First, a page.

Helicopter crashes into Glasgow pub roof

Associated Press
Helicopter crash in Glasgow
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aScottish Fire and Rescue services look on at the helicopter being lifted from the scene Monday, Dec. 2, 2013, following the helicopter crash at the Clutha Bar in Glasgow, Scotland. Scottish emergency workers were sifting through wreckage over the weekend for survivors of a police helicopter crash onto a crowded Glasgow pub that has killed nine people and injured more than two dozen. The Clutha pub, near the banks of the River Clyde, was packed Friday night and a ska band was in full swing when the chopper slammed through the roof. The number of fatalities is expected to rise, officials said. (AP Photo)

LONDON (AP) — A police helicopter crashed Friday night through the roof of a popular pub in Glasgow, sending injured revelers there to see a ska band fleeing through a cloud of dust in what witnesses called a scene of horror. Scotland's leader warned that fatalities are likely.

Photos aired on local television showed what appeared to be the helicopter's propeller sticking out of the top of the pub's roof. Rescue workers swarmed the door of the pub and several fire trucks were on the scene.

First Minister Alex Salmond confirmed that a police chopper was involved in the crash, saying that rescue efforts at The Clutha pub in the city's center were in full swing.

"Scottish resilience operation now mobilized," he said on his official Twitter account. "Given an incident of this scale we must all prepare ourselves for the likelihood of fatalities."

The helicopter had a crew of three — two police officers and a civilian pilot, according to Scottish police. Police said the aircraft was a Eurocopter EC135 T2 and came down around 10:25 p.m. local time. Emergency services responded immediately.

There were reports that people may have been trapped inside, but they could not be immediately confirmed. Glasgow ska band Esperanza were playing when the helicopter began to fall through the ceiling, witnesses said.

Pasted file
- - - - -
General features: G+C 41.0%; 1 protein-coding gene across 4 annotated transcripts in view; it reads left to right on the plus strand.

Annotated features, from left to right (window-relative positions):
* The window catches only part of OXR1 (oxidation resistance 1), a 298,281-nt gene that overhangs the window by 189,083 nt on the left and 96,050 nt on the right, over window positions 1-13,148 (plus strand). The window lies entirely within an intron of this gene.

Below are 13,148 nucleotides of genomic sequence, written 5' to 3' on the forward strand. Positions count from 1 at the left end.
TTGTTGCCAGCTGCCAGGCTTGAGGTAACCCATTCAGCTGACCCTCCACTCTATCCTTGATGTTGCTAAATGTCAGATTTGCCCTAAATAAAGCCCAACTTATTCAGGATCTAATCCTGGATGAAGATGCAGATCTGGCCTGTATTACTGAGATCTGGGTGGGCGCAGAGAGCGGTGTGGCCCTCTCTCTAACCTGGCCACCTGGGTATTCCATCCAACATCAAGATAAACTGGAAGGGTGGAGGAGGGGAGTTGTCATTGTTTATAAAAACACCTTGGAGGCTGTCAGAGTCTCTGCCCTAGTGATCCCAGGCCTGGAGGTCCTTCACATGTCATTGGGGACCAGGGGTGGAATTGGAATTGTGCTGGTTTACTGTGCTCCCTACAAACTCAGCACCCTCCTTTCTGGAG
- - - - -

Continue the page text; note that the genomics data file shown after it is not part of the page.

"It seems that the band are all OK. Not so sure about everyone else," the band's official Facebook page said.

Witnesses described a chaotic scene as people rushed through a cloud of dust to get out, some with bad gashes to the head and other injuries.

Grace MacLean, who was inside the pub at the time of the crash, said she was "having a nice time" when there was a "whoosh" noise — then smoke.

"The band were laughing and we were all joking that the band had made the roof come down," she told the BBC. "They carried on playing and then it started to come down more and someone started screaming and then the whole pub just filled with dust. You couldn't see anything, you couldn't breathe.

People formed a human chain to help pass unconscious people out of the pub so that "inch by inch, we could get the people out," said Labour Party spokesman Jim Murphy, who happened to be in the area when the helicopter came down.

"The helicopter was inside the pub. It's a mess. I could only get a yard or two inside. I helped carry people out," Murphy told Sky News. "I saw a pile of people clambering out of the pub in the dust. No smoke, no fire, just a huge amount of dust."

He called it "a horrible, horrible scene."

Gordon Smart, editor of the Scottish edition of the Sun newspaper, told Sky News that the helicopter "fell like a stone."

"There was no fireball and I did not hear an explosion," he said. "The engine seemed to be spluttering."

Prime Minister David Cameron tweeted: "My thoughts are with everyone affected by the helicopter crash in Glasgow - and the emergency services working tonight."

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